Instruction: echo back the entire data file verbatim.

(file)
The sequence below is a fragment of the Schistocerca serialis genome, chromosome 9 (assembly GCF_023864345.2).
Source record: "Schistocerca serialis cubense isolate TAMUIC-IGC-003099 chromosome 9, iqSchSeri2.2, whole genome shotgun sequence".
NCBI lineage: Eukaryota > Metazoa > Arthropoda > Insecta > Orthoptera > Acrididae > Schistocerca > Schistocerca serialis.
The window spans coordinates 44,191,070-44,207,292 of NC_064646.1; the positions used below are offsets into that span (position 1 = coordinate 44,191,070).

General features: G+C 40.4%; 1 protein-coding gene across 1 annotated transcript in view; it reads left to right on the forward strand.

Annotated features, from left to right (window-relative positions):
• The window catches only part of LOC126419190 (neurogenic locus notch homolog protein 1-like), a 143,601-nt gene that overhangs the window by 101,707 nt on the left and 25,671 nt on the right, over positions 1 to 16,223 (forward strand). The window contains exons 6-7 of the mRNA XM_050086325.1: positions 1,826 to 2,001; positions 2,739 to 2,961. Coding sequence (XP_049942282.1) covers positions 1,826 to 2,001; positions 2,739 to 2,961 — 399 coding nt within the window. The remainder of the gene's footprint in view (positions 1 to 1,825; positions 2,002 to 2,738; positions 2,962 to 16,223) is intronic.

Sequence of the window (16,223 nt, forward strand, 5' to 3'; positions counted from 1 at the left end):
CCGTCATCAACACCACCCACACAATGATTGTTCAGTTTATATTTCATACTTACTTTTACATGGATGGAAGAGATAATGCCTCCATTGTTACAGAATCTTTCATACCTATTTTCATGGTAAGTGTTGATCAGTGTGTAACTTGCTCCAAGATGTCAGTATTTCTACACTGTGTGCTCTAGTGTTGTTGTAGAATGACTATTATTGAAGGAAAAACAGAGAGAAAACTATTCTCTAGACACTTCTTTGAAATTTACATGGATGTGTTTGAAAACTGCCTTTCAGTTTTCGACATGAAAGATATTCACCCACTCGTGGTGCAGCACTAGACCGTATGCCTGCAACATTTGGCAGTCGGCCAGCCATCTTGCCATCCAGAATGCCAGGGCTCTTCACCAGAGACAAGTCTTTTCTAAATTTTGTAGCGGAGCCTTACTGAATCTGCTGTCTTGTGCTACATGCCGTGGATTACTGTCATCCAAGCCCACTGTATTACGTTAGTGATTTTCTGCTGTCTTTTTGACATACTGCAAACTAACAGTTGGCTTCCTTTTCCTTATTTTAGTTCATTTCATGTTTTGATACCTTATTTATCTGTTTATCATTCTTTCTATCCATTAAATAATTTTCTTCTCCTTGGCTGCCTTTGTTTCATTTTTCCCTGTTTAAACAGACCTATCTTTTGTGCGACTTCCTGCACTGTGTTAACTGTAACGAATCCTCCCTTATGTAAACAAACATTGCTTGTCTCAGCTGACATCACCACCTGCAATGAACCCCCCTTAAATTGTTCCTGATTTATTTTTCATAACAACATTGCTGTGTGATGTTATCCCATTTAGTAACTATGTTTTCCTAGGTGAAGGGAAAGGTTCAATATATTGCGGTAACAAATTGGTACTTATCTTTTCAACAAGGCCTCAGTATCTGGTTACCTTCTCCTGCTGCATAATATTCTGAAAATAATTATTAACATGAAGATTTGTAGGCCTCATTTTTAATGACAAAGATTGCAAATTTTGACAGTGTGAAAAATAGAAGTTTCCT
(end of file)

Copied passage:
The sequence below is a fragment of the Schistocerca serialis genome, chromosome 9 (assembly GCF_023864345.2).
Source record: "Schistocerca serialis cubense isolate TAMUIC-IGC-003099 chromosome 9, iqSchSeri2.2, whole genome shotgun sequence".
NCBI lineage: Eukaryota > Metazoa > Arthropoda > Insecta > Orthoptera > Acrididae > Schistocerca > Schistocerca serialis.
The window spans coordinates 44,191,070-44,207,292 of NC_064646.1; the positions used below are offsets into that span (position 1 = coordinate 44,191,070).

General features: G+C 40.4%; 1 protein-coding gene across 1 annotated transcript in view; it reads left to right on the forward strand.

Annotated features, from left to right (window-relative positions):
• The window catches only part of LOC126419190 (neurogenic locus notch homolog protein 1-like), a 143,601-nt gene that overhangs the window by 101,707 nt on the left and 25,671 nt on the right, over positions 1 to 16,223 (forward strand). The window contains exons 6-7 of the mRNA XM_050086325.1: positions 1,826 to 2,001; positions 2,739 to 2,961. Coding sequence (XP_049942282.1) covers positions 1,826 to 2,001; positions 2,739 to 2,961 — 399 coding nt within the window. The remainder of the gene's footprint in view (positions 1 to 1,825; positions 2,002 to 2,738; positions 2,962 to 16,223) is intronic.

Sequence of the window (16,223 nt, forward strand, 5' to 3'; positions counted from 1 at the left end):
CCGTCATCAACACCACCCACACAATGATTGTTCAGTTTATATTTCATACTTACTTTTACATGGATGGAAGAGATAATGCCTCCATTGTTACAGAATCTTTCATACCTATTTTCATGGTAAGTGTTGATCAGTGTGTAACTTGCTCCAAGATGTCAGTATTTCTACACTGTGTGCTCTAGTGTTGTTGTAGAATGACTATTATTGAAGGAAAAACAGAGAGAAAACTATTCTCTAGACACTTCTTTGAAATTTACATGGATGTGTTTGAAAACTGCCTTTCAGTTTTCGACATGAAAGATATTCACCCACTCGTGGTGCAGCACTAGACCGTATGCCTGCAACATTTGGCAGTCGGCCAGCCATCTTGCCATCCAGAATGCCAGGGCTCTTCACCAGAGACAAGTCTTTTCTAAATTTTGTAGCGGAGCCTTACTGAATCTGCTGTCTTGTGCTACATGCCGTGGATTACTGTCATCCAAGCCCACTGTATTACGTTAGTGATTTTCTGCTGTCTTTTTGACATACTGCAAACTAACAGTTGGCTTCCTTTTCCTTATTTTAGTTCATTTCATGTTTTGATACCTTATTTATCTGTTTATCATTCTTTCTATCCATTAAATAATTTTCTTCTCCTTGGCTGCCTTTGTTTCATTTTTCCCTGTTTAAACAGACCTATCTTTTGTGCGACTTCCTGCACTGTGTTAACTGTAACGAATCCTCCCTTATGTAAACAAACATTGCTTGTCTCAGCTGACATCACCACCTGCAATGAACCCCCCTTAAATTGTTCCTGATTTATTTTTCATAACAACATTGCTGTGTGATGTTATCCCATTTAGTAACTATGTTTTCCTAGGTGAAGGGAAAGGTTCAATATATTGCGGTAACAAATTGGTACTTATCTTTTCAACAAGGCCTCAGTATCTGGTTACCTTCTCCTGCTGCATAATATTCTGAAAATAATTATTAACATGAAGATTTGTAGGCCTCATTTTTAATGACAAAGATTGCAAATTTTGACAGTGTGAAAAATAGAAGTTTCCT